–Mike

ps. What about my challenge on the Scientific Method?

I got one last shot from him and had to endure the indignity of being compared to his in-laws:

I went through this same hopeless back-and-forth with my father-in-law and finally gave up. As I said in the first email it will become obvious to you eventually that climate change is happening. Until then there is nothing I could say that would change your mind.

[name redacted]

I’m glad he was civil, but I’m a little surprised and even more hurt that as an academic professional, he would refuse to provide data to back up his pet theory. As a taxpayer, I almost certainly subsidized his education. As a legislator, it’s hard for me to have respect for “go look it up yourself”.

I don’t know where he went to school, but I hope the Oregon educational establishments that I oversee as a member of the House Higher Education, Innovation and Workforce Development Committee aren’t producing arrogant, unhelpful and uncurious scientists, trained, it seems, only to badger elected officials with whom they disagree.

State Representative Mike Nearman (R-Independence) is still seeking this data. If you have it, send a link to rep.mikenearman@state.or.us.

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Posted by at 05:00 | Posted in Global Warming | 59 Comments |Email This Post Email This Post |Print This Post Print This Post
  • Eric Blair

    I find your unwillingness to do your own research to be troublesome Mr. Nearman. Perhaps you are simply very poor at doing internet research. So, if you read this blog, allow me to present you with just such a graph. For future reference, I used Google images and the search: Average earth (global will work too) temperature graph. Or, you can always go to your local public library and ask a librarian to help you.

    Global Mean Surface Temperature

    • Leninsee Hear .

      Have you cleared your prescribe with Chuck Wiese, comrade?

      • Eric Blair

        LOL.. No.

        Mr. Nearman asked for evidence, and suggested a graph. I provided that. Do you find context to be a troubling concern that you simply do your best to ignore?

        • Leninsee Hear .

          Your ignorance of tectonic plate factor is slip sniding away-y-y-y, clEric Belller, snapAppell, too. .

          • Connie Kosuda

            one of the trolls appears.

          • Toke Kemo Thar

            Kosuda yourself an unabridged leaping hyena for the hyperbole attending the Blairings of a chicken lick-spittle egotistical kiss’n cussin’ left wing cocoa nut milk siphoned doff a D’Appell corpse.

    • MrBill

      Here’s something to think about. This chart shows predicted temperatures based on an average of 102 IPCC CMIP-5 models versus observed temperatures. As can be seen, predicted temperatures based on climate models are increasingly out of step with observed temperatures.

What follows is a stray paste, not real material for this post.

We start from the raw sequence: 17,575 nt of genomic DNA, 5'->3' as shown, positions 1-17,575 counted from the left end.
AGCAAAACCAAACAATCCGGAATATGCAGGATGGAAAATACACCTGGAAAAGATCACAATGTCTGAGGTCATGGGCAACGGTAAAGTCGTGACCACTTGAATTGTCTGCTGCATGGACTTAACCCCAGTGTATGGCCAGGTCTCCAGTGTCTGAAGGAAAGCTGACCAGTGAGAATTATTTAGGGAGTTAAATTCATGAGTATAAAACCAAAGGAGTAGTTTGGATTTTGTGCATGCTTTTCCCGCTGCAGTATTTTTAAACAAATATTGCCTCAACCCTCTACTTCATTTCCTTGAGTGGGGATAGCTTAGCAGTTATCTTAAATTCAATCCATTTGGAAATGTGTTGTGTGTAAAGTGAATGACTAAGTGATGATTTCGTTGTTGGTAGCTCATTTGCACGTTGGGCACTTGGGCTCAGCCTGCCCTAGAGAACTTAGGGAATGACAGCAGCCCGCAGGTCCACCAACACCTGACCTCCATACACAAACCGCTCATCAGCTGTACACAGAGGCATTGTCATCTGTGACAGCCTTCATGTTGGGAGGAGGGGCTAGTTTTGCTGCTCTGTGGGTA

Are temperatures increasing? Sure they are.

      Has this increase proved catastrophic to date? No.

      Will this increase prove catastrophic in the future? Probably not.

      Should we make policy based on predictions of climate models? Definitely not.

      • Eric Blair

        On what are you basing your assumption that those increases will not prove to be catastrophic?

        As for problems with climate modeling, I’ll direct you to this site. Skepticalscience.com

        “When corrected for the cooling and warming influences on Earth’s climate, the climate models demonstrate a remarkable agreement with recent surface temperature warming trend.”

        Yes, they are still learning how to make the models more precise. The bottom line is, however, the global surface temperatures continue to rise.

        • MrBill

          On what do you base your assumption that increases will be catastrophic? Climate models that haven’t even accounted for the present?

          What would a more accurate model show? Would it more closely reflect observed temperatures which only show a minor warming trend that’s within the limits of what’s happened in the past?

          • Eric Blair

            I actually never claimed that increases would be catastrophic. You, however, did claim that they won’t be. Nice attempt at trying to turn the conversation away from what you actually did say. Well, not even that nice of an attempt.

          • MrBill

            Sounds like we’re all in agreement and there’s nothing to worry about.

          • Eric Blair

            Not necessarily. And you have yet to answer the question. If you don’t want to, you don’t have to of course. But your circumventing it seems a little… I was going to say odd, but funny is closer.

          • Connie Kosuda